The need to fix the tax disparity

Nothing is certain but death and taxes, according to an American saying. Despite that, it is true that not everyone pays taxes, and those who do are at times unfairly seen as if they were not taxpayers.

It is common but wrong to claim–like presidential candidate Mitt Romney once said–that 49% of Americans do not pay taxes. There is a percentage of people who do not contribute to federal income taxes because their incomes are very low. However, they pay various state taxes in addition to payroll deductions for Medicare and Social Security. For these two contributions, people with middle and low incomes pay a bigger percentage of what they earn than those who are better off.

Retirees are among those who do not pay federal income taxes, because they lack income–as well as people who are experts at tax evasion. In the corporate sector, for example, a Government Accountability Office study found that each year between 1998 and 2005, almost 55% of large corporations did not pay corporate income taxes. In 2011, the Tax Policy Center estimated that 4,000 households with incomes over $1 million did not pay taxes either.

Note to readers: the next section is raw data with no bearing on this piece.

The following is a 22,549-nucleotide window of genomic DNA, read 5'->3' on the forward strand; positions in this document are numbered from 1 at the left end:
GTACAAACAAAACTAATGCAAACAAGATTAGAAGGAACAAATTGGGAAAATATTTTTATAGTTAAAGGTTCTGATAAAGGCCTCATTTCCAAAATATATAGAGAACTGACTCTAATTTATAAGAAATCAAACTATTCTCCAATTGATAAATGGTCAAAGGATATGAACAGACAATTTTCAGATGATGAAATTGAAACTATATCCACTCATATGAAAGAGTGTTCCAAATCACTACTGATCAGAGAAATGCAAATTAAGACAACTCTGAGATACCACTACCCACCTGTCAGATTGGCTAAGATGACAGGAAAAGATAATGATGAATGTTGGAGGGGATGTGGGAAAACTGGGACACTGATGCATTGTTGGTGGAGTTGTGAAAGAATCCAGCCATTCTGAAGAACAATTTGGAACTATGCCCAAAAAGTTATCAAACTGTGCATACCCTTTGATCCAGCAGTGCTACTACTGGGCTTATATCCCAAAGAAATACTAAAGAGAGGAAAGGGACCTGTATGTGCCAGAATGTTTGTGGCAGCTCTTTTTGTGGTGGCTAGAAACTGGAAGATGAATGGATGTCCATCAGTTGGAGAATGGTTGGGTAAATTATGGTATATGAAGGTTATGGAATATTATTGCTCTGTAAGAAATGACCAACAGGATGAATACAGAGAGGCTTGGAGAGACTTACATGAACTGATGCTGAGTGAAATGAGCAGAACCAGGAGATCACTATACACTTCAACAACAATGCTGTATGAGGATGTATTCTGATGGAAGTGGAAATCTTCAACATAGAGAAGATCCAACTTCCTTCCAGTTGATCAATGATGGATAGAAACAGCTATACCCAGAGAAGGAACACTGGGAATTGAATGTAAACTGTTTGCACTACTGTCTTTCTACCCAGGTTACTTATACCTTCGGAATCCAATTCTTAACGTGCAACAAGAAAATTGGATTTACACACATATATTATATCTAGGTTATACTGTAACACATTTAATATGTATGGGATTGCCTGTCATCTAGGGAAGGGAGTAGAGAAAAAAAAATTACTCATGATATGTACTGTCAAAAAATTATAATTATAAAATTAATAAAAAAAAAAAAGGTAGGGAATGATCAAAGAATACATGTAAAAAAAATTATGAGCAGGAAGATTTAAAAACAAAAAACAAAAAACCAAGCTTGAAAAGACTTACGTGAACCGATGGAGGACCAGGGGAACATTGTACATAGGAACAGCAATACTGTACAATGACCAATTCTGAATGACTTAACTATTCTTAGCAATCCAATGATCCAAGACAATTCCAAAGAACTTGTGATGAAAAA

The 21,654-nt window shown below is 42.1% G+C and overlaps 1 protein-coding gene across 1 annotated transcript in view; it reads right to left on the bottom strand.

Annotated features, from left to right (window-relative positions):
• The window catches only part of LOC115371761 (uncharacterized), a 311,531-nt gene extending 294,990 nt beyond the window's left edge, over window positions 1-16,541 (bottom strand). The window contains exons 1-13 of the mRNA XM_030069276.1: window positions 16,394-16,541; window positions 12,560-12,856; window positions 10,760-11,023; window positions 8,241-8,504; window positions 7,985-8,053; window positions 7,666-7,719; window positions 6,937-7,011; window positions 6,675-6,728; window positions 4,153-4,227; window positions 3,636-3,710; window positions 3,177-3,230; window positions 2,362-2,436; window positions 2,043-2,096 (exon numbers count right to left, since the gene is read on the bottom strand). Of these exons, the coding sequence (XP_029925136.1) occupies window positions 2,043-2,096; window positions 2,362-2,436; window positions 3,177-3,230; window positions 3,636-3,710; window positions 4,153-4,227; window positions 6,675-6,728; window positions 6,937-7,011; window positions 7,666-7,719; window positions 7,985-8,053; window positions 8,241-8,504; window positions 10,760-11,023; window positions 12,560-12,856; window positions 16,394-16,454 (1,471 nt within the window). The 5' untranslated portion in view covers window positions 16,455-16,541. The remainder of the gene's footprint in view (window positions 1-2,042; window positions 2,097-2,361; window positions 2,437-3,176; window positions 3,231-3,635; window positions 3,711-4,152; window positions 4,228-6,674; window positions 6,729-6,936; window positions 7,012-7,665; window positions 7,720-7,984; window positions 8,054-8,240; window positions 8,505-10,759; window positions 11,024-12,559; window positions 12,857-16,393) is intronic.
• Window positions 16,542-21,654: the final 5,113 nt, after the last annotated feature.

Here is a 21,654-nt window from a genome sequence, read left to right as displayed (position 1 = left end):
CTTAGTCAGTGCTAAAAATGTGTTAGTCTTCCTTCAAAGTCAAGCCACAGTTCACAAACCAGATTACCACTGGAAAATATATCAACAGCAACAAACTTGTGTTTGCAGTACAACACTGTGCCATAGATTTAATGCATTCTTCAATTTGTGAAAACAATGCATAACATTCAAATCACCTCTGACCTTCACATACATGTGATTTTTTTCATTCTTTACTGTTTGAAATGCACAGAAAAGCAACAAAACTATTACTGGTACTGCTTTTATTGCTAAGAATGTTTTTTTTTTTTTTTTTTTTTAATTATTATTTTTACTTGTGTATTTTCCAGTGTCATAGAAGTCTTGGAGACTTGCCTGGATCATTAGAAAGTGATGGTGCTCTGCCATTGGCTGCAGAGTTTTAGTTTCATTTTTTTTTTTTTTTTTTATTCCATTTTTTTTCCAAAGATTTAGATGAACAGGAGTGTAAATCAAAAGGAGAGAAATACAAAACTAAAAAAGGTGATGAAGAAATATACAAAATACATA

We need tax reform, even if there is no political consensus on what its characteristics should be.

If the political goal is cutting the deficit, the way to do it is by raising the rate to 39% for the highest earners. Bill Clinton did so in his time and Barack Obama did it last year without an economic catastrophe, like conservatives anticipate every time there is a proposal to raise taxes.

What it is all about is increasing revenue for the federal coffers in an equitable way in order to provide basic services like education and public security, among others, and to have a social safety net in a society where income disparity has reached historic records.